Key leading indicators are showing conflicting signs for Australian wage growth

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Australian wage growth — or lack thereof — is a key talking point for markets ahead of the release of Q4 wage data next Wednesday (11:30am AEDT).

While yesterday’s employment report saw a continuation of Australia’s record run of jobs growth, it’s yet to translate into upward pressure on wages.

On the plus side, analysts from ANZ argue there’s reasonable evidence that the downward move in wage growth has at least bottomed out.

This chart shows how recent wage data — based on both the quarterly wage price index and average wages — has shown signs of stabilisation.

But even if wages are starting to move higher, the pace of improvement has been very gradual,” ANZ said.

“When this improvement might accelerate is a critical issue for the RBA, with Governor Philip Lowe on 8 February stating that, ‘a lift in wage growth is likely to be necessary for inflation to average around the midpoint of the 2-3 per cent medium-term inflation target’.”

In view of that, ANZ looked at key indicators to try and assess whether that gradual increase has any chance of picking up steam later in the year.

They highlighted a component NAB’s monthly business survey, which showed that the number of businesses reporting difficulties finding suitable labour increased in the second half of 2017.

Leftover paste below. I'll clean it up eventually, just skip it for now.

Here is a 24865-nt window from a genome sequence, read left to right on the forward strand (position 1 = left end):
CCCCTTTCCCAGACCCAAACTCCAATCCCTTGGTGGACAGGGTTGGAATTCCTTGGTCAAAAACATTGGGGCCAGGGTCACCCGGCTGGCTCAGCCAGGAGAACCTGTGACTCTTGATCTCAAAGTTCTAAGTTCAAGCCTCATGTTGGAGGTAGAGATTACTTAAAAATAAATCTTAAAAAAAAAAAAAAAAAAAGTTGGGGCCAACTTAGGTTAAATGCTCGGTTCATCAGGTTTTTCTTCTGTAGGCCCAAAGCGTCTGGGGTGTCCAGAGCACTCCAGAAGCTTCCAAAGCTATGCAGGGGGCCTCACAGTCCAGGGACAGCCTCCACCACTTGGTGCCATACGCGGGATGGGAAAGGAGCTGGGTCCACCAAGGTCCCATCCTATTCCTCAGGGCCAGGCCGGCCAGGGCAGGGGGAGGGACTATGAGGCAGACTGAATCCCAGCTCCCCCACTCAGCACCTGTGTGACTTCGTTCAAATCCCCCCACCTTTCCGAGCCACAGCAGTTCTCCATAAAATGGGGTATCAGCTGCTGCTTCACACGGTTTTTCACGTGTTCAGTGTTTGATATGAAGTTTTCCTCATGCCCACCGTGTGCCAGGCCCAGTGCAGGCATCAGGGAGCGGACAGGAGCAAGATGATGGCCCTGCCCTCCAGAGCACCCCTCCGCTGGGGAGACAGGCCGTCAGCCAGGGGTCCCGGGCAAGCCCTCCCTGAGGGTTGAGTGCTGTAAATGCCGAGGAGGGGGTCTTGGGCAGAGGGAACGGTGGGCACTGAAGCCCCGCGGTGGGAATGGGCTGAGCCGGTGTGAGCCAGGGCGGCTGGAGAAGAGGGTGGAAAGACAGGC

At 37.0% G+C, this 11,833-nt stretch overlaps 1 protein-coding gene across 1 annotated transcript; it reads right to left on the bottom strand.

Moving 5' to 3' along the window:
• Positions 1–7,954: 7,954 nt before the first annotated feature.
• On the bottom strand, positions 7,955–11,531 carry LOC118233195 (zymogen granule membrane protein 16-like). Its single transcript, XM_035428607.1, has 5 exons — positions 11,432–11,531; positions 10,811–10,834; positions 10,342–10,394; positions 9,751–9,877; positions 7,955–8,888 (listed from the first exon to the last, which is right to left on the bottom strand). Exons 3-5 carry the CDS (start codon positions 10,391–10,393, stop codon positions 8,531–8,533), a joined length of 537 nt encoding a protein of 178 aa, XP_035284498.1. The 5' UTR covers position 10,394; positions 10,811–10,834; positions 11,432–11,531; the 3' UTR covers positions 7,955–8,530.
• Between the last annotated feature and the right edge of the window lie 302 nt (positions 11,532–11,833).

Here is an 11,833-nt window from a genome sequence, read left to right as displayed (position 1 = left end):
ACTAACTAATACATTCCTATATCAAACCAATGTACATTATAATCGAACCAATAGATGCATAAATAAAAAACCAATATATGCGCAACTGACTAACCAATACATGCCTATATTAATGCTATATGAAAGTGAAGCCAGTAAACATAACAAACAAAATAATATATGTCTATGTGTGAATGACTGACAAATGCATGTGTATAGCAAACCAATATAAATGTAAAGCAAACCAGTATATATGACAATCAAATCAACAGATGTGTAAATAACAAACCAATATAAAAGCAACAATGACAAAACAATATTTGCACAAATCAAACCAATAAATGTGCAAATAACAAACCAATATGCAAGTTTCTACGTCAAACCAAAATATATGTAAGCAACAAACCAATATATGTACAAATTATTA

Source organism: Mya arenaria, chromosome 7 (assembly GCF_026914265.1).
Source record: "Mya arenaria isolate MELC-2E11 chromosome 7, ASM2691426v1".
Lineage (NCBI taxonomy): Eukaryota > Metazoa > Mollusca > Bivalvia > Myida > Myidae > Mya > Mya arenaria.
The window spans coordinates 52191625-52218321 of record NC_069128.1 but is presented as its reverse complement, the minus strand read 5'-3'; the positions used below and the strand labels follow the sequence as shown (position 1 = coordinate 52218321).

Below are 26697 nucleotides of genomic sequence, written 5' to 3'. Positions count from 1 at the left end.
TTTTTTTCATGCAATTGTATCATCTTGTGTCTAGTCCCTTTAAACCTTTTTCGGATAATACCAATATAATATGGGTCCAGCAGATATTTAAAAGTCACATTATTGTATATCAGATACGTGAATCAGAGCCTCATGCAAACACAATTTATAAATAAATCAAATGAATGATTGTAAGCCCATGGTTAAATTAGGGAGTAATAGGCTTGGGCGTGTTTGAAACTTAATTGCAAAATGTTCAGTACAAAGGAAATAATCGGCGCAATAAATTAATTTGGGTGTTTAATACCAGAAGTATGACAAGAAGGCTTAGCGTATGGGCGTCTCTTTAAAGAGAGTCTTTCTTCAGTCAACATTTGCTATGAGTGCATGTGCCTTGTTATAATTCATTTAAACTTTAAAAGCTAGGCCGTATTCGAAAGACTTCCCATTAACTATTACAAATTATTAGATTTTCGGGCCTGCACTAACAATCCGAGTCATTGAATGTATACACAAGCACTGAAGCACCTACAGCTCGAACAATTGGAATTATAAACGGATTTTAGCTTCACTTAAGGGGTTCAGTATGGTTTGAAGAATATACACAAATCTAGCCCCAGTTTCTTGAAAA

“Historically, this has provided a strong leading signal about wages,” the analysts said.

The upward pressure is clearly shown in the chart below, which plots quarterly wage data against NAB’s the suitable-labour measure, mapped 12 months in advance:

But unfortunately for long-suffering Australian workers, ANZ added the caveat that “this time might be different”.

The Australian companies surveyed by NAB also expect inflationary pressures to remain muted, and that’s also been a good leading indicator — for downward pressure on wages.

This chart shows how the number of businesses who expect long-run inflation to remain below 3% remains near historic highs:

“If there is no expectation that inflation is set to rise then businesses may be reluctant to pay higher wages,” ANZ said.

The analysts added that if Australian business conditions remain at record highs, it could translate into improved overall productivity — which would help to put upward pressure on wages.

“The strong lift in non-mining business investment that is underway should be expected to boost productivity in time through capital deepening and thus eventually contribute to higher wages even if business price expectations remain low.”

However, they said the flow-on effect into higher wages from increased capex typically takes time.

In view of that, ANZ said wage growth is likely to remain low for the remainder of 2018, which will keep a lid on inflation and by extension, interest rates.

The bank now expects interest rates to stay on hold until the first half of 2019.

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